5 Cities With Virtually No Traffic
5 Cities With Virtually No Traffic

From tiny villages to the world’s most populated towns, it’s become clear that there’s a special appeal to going carless. Many traffic-choked cities around the world are taking notice, charging drivers a fee for entering certain areas of town. If you're tired of spending most of your travel time sitting in traffic, opt for a more movement-friendly city. Here are the destinations with the least amount traffic in the world.

Isla Holbox, Mexico

View down a street lined with palm trees and parked bicycles.
Credit: LUNAMARINA/ iStock

You probably don't picture car-heavy streets when thinking of a remote island getaway – and that’s especially true for this hidden atoll in Quintana Roo. Isla Holbox is only accessible by boat and you’ll use either your feet, a bike, or a golf cart to get around its sandy lanes. All cars must be left in Chiquilá, the mainland town across the lagoon from Isla Holbox, where you’ll board a 20-minute ferry to reach the island. You can also catch the bus from Cancun if you’d rather forgo your own set of wheels altogether. With your toes in the sand and a margarita in hand, all of your woes about the outside world will surely melt away.

Saint-Paul-de-Vence, France

The village of Saint-Paul-de-Vence.
Credit: Ruth Peterkin/ iStock

A pipsqueak enclave in France’s Alpes-Maritimes region, Saint-Paul-de-Vence only allows cars owned by the village's 3,000 residents – or guests of the two small hotels in town. Everyone else will have to park in one of the nearby parking lots outside the city’s walls or in the subterranean parking garage beneath the city. This charming, cobbled town's appeal is enhanced by the lack of cars clogging its quaint streets. Stroll past clusters of fuchsia bougainvillea clinging to the town's stone facades, and relish in the fact that you likely won’t have to jump out of the way for passing cars.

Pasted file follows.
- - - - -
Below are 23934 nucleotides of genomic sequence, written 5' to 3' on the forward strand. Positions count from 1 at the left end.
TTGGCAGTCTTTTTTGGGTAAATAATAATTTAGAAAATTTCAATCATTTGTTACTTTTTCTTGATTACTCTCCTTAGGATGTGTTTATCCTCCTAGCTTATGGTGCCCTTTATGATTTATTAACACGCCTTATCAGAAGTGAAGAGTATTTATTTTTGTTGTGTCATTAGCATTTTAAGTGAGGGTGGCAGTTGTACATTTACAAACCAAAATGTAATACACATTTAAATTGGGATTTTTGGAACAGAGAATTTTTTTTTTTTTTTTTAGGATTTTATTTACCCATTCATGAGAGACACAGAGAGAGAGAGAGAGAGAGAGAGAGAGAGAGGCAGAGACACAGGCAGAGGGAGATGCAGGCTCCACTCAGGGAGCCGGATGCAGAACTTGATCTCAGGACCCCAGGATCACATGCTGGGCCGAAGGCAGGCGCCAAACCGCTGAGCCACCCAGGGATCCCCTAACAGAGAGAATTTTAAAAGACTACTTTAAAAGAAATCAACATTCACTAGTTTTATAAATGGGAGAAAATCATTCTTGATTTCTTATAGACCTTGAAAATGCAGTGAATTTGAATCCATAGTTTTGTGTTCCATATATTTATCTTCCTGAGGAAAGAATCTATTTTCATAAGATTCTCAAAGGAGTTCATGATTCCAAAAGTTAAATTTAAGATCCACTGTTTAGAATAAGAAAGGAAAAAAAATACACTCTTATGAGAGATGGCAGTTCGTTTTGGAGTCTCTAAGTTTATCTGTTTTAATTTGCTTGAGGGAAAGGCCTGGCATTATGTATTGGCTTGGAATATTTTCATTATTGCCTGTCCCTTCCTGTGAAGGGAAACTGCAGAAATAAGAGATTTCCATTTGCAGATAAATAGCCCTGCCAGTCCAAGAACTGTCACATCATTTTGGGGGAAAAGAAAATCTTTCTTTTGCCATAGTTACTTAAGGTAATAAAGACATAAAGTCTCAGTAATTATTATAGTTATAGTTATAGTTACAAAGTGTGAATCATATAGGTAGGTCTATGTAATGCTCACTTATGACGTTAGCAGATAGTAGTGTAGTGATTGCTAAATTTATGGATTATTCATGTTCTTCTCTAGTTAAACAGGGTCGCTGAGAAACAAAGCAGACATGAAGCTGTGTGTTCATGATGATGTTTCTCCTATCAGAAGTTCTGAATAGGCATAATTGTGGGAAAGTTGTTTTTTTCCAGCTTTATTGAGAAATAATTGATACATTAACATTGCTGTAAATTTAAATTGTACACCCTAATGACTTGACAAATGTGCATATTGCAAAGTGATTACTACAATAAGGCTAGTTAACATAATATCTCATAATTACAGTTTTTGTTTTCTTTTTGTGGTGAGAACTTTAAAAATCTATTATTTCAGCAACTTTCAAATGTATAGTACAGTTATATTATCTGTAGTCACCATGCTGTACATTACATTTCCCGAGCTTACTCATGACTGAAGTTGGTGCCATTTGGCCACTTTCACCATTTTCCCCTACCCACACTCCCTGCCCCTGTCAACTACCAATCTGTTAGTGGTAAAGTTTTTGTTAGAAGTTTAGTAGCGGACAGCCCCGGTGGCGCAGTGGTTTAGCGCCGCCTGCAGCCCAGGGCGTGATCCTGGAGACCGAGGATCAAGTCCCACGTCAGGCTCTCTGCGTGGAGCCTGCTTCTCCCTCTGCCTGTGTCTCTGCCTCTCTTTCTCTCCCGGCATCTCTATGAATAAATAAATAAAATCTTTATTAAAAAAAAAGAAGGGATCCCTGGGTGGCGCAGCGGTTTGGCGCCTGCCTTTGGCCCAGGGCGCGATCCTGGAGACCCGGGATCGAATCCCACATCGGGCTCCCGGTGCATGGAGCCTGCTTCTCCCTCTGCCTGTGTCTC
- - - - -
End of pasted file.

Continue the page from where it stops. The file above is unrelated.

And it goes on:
Mackinac Island, Michigan, USA

Aerial of houses on Mackinac Island with people walking and on bicycles.
Credit: Xi Wang/ iStock

This quaint middle-American retreat along Lake Michigan’s turquoise shores is one of the few car-free spots in the nation. Picture fudge shops, quiet evenings watching the sunset, and biking along the water. No one has been legally able to drive a car on Mackinac Island for well over 100 years. Instead, you’ll have to get around by bicycle, horse-drawn carriage, or good old-fashioned walking. This lack of modernity forces visitors to slow down and take it all in.

Copenhagen, Denmark

Nyhavn area at Copenhagen, Denmark, with a street light and bicycles in front of the colorful houses.
Credit: Sven Hansche/ Shutterstock

You might not expect to find Denmark’s capital on this list of trafficless burgs but the notoriously eco-friendly city of Copenhagen has made a concerted effort to begin banning all petrol-powered cars. Internal combustion engines are set to be outlawed entirely from 2030 onward, putting the focus on electric cars and public transportation. For a city whose bike traffic far exceeds car traffic, this doesn’t seem like a difficult achievement. Much like Amsterdam, which also hopes to forgo vehicular traffic in the future, riding bicycles is a way of life here. For visitors, most hotels offer free bikes to get around town although there are also bike shares all over the city. An added benefit of fewer cars and more bikes is not only safety but lack of noise pollution, which means you can rest easy knowing you’ll get extra-peaceful zzz’s on your trip to the “City of Spires.”

Zermatt, Switzerland

Aerial of the snow covered city of Zermatt with the Matterhorn in distance.
Credit: Pritesh R Patel/ Shutterstock

Tucked in the shadow of the Matterhorn, Zermatt is a completely car-free Alpine city. Residents of the town voted for the ban on vehicles in 1966, resulting in both a more peaceful and less polluted environment. But this isn’t the only green initiative that this popular ski resort has adopted over the years. Many roads have been newly paved with asphalt that contains recycled plastic, you’ll see solar panels everywhere in town, and all snow plows use eco-speed diesel to reduce their emissions. Visitors will need to park in the nearby town of Täsch before continuing on to the half-timbered, storybook village by train or electric taxi. Whatever you do, don’t attempt to drive past Täsch’s parking area. Tourists who do are heavily fined.

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